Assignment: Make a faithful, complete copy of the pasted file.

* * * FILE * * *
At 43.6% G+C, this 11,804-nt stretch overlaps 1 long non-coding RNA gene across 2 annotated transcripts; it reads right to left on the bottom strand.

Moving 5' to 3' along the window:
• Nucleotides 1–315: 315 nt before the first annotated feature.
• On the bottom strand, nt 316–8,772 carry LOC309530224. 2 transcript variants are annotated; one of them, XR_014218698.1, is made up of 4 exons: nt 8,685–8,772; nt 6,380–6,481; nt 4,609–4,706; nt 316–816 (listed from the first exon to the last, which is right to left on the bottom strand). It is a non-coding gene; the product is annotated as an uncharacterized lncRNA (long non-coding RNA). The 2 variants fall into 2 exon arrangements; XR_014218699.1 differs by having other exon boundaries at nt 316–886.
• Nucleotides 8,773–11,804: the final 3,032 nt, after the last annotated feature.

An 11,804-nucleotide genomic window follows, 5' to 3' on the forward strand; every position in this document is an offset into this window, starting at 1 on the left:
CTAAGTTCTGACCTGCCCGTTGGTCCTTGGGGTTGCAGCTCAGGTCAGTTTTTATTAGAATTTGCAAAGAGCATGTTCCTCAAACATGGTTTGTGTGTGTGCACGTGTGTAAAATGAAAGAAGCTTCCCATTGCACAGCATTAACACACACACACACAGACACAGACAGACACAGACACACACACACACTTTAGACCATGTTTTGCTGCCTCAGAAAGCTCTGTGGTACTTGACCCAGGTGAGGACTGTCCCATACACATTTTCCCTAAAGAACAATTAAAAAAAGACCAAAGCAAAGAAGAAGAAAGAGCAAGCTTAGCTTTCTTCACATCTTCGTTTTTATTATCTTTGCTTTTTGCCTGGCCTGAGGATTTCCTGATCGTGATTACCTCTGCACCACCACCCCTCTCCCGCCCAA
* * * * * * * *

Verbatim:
At 43.6% G+C, this 11,804-nt stretch overlaps 1 long non-coding RNA gene across 2 annotated transcripts; it reads right to left on the bottom strand.

Moving 5' to 3' along the window:
• Nucleotides 1–315: 315 nt before the first annotated feature.
• On the bottom strand, nt 316–8,772 carry LOC309530224. 2 transcript variants are annotated; one of them, XR_014218698.1, is made up of 4 exons: nt 8,685–8,772; nt 6,380–6,481; nt 4,609–4,706; nt 316–816 (listed from the first exon to the last, which is right to left on the bottom strand). It is a non-coding gene; the product is annotated as an uncharacterized lncRNA (long non-coding RNA). The 2 variants fall into 2 exon arrangements; XR_014218699.1 differs by having other exon boundaries at nt 316–886.
• Nucleotides 8,773–11,804: the final 3,032 nt, after the last annotated feature.

An 11,804-nucleotide genomic window follows, 5' to 3' on the forward strand; every position in this document is an offset into this window, starting at 1 on the left:
CTAAGTTCTGACCTGCCCGTTGGTCCTTGGGGTTGCAGCTCAGGTCAGTTTTTATTAGAATTTGCAAAGAGCATGTTCCTCAAACATGGTTTGTGTGTGTGCACGTGTGTAAAATGAAAGAAGCTTCCCATTGCACAGCATTAACACACACACACACAGACACAGACAGACACAGACACACACACACACTTTAGACCATGTTTTGCTGCCTCAGAAAGCTCTGTGGTACTTGACCCAGGTGAGGACTGTCCCATACACATTTTCCCTAAAGAACAATTAAAAAAAGACCAAAGCAAAGAAGAAGAAAGAGCAAGCTTAGCTTTCTTCACATCTTCGTTTTTATTATCTTTGCTTTTTGCCTGGCCTGAGGATTTCCTGATCGTGATTACCTCTGCACCACCACCCCTCTCCCGCCCAA